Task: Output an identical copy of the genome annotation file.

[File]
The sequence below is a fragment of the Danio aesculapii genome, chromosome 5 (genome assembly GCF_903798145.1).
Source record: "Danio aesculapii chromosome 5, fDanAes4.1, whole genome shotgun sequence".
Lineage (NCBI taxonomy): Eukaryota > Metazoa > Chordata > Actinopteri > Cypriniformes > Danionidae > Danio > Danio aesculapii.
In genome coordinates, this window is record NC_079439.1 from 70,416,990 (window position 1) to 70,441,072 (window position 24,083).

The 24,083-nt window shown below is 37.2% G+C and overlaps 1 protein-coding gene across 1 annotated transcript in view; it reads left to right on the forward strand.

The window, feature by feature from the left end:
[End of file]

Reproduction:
The sequence below is a fragment of the Danio aesculapii genome, chromosome 5 (genome assembly GCF_903798145.1).
Source record: "Danio aesculapii chromosome 5, fDanAes4.1, whole genome shotgun sequence".
Lineage (NCBI taxonomy): Eukaryota > Metazoa > Chordata > Actinopteri > Cypriniformes > Danionidae > Danio > Danio aesculapii.
In genome coordinates, this window is record NC_079439.1 from 70,416,990 (window position 1) to 70,441,072 (window position 24,083).

The 24,083-nt window shown below is 37.2% G+C and overlaps 1 protein-coding gene across 1 annotated transcript in view; it reads left to right on the forward strand.

The window, feature by feature from the left end: